The discussion went very well as we discussed questions like:
1. Which "image of Jesus" do you think is most common among students today?
2. Which "image" are you most tempted to emphasize?
3. What problems might be created by emphasizing one image and neglecting the others?
4. How does our image of Jesus relate to the way we live? How does it relate to us as we serve others in need?

While we can never completely understand the beauty and majesty of Christ, having a more complete view of Jesus will help us serve and worship him more fully.

Thursday, June 9, 2011

People, Places, and Grace

This past week I was ordained as an elder in the United Methodist Church. For those who don't know, the process of becoming ordained in the Methodist church is a lengthy one. It typically takes 6-10 years. Needless to say, the ordination service is a big/emotional moment. A month before the service, those of us being ordained had a retreat with our bishop. During that time, we were each asked to share our faith journey with the group.

When I began to think of my faith journey, three words immediately jumped to my mind: people, places, and grace. I tried to think of another “p” word that could replace grace. Then I would have a solid 3 point outline with three words beginning with the letter P. However, I’ve never been good at that so I kept the word grace. 

But I immediately thought of people, because neither our callings nor our ministries happen in isolation. God has constantly surrounded me with people who have mentored me, encouraged me, and supported me. I think about my youth ministers and pastors who saw gifts in me that I didn’t see in myself. These were individuals I could learn from and serve with. I think about professors and fellow students who have both inspired and challenged me. I think of good friends who have helped me and held me accountable over the years. I think about my family…my wife and my daughter who have taught me so much about God’s love and goodness.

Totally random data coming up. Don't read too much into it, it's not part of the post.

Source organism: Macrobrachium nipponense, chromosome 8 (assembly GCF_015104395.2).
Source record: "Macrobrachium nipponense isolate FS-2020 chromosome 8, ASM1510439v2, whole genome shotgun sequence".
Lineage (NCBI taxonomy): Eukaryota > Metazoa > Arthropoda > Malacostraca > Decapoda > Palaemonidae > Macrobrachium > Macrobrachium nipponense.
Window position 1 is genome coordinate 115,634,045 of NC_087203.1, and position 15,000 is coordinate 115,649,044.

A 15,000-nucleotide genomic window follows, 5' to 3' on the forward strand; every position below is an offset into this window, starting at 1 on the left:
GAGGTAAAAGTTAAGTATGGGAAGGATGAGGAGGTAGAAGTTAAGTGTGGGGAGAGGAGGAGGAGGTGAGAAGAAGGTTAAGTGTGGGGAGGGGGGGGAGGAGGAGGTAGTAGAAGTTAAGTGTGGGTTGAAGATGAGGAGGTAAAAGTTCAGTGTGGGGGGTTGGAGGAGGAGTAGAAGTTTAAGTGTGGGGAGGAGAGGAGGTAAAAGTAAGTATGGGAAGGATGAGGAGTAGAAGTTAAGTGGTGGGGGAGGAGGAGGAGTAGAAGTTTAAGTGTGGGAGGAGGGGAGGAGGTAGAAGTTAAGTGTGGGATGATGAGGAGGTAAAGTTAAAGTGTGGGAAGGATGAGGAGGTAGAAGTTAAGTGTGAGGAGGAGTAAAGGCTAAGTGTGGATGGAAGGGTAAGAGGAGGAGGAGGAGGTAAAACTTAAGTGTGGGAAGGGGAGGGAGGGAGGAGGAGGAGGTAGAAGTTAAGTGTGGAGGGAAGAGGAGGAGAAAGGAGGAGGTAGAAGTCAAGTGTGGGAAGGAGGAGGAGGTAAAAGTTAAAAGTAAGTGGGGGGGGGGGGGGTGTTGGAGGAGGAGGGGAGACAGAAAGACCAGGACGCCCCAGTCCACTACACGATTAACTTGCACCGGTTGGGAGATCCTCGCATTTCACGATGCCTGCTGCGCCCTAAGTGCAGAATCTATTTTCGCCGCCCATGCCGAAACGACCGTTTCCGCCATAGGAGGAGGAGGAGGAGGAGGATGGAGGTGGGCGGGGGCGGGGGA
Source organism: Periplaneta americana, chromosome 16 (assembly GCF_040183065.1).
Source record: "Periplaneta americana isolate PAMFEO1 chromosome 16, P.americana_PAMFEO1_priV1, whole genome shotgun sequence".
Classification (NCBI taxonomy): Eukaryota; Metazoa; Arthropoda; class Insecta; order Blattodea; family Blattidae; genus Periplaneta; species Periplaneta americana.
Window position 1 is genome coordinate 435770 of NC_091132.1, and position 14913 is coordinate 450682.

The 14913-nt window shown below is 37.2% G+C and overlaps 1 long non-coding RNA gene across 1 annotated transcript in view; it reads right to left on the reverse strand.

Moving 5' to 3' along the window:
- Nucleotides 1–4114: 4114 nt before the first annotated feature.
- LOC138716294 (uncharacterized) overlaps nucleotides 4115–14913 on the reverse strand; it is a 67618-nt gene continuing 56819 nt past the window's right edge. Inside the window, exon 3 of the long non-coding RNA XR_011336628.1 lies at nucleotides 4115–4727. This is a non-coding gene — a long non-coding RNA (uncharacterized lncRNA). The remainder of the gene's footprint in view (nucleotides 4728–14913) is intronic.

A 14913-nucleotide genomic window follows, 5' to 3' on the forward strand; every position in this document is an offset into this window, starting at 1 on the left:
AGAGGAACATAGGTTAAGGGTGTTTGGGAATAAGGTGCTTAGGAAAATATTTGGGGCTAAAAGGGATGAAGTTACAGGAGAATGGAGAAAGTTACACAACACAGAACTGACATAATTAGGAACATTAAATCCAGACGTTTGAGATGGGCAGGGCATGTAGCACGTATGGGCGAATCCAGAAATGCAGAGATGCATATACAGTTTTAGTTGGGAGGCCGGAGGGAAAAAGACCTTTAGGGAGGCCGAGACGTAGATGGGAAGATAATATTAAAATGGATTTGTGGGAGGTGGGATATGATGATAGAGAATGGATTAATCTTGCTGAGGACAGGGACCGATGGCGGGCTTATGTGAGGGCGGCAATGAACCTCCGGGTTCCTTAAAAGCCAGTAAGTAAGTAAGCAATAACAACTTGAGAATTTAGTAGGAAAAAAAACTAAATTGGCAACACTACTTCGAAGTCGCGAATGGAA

Second, when I reflect on my faith journey I think about places. In the Old Testament, God’s people made a practice of piling large rocks as monuments to the Lord’s provision. These monuments were to be reminders of God’s faithfulness. While I’ve never piled rocks onto each other, there are certain locations and places that remind me of God’s goodness. Blue Lake is one of them…I attended youth camp there four straight years. It is also the place where God originally called me into the ministry. I think about the churches I’ve served at and the schools I've attended…places where God has shaped my faith and ministry. Like the stone monuments of the Israelites, these locations remind me that there is a God who never fails, never leaves, and never forgets his promises.

The third word that comes to my mind in my faith journey is grace. Paul says in 1 Corinthians: “By the grace of God, I am who I am.” I share that same sentiment. As I look back on who I was and the direction I was heading, it is truly amazing that I am here right now. Not that I’m perfect, but only God’s grace can explain the change that has occurred within me. My life simply does not make sense apart from his presence and spirit. It is his grace that has saved me, guided me, and equipped me.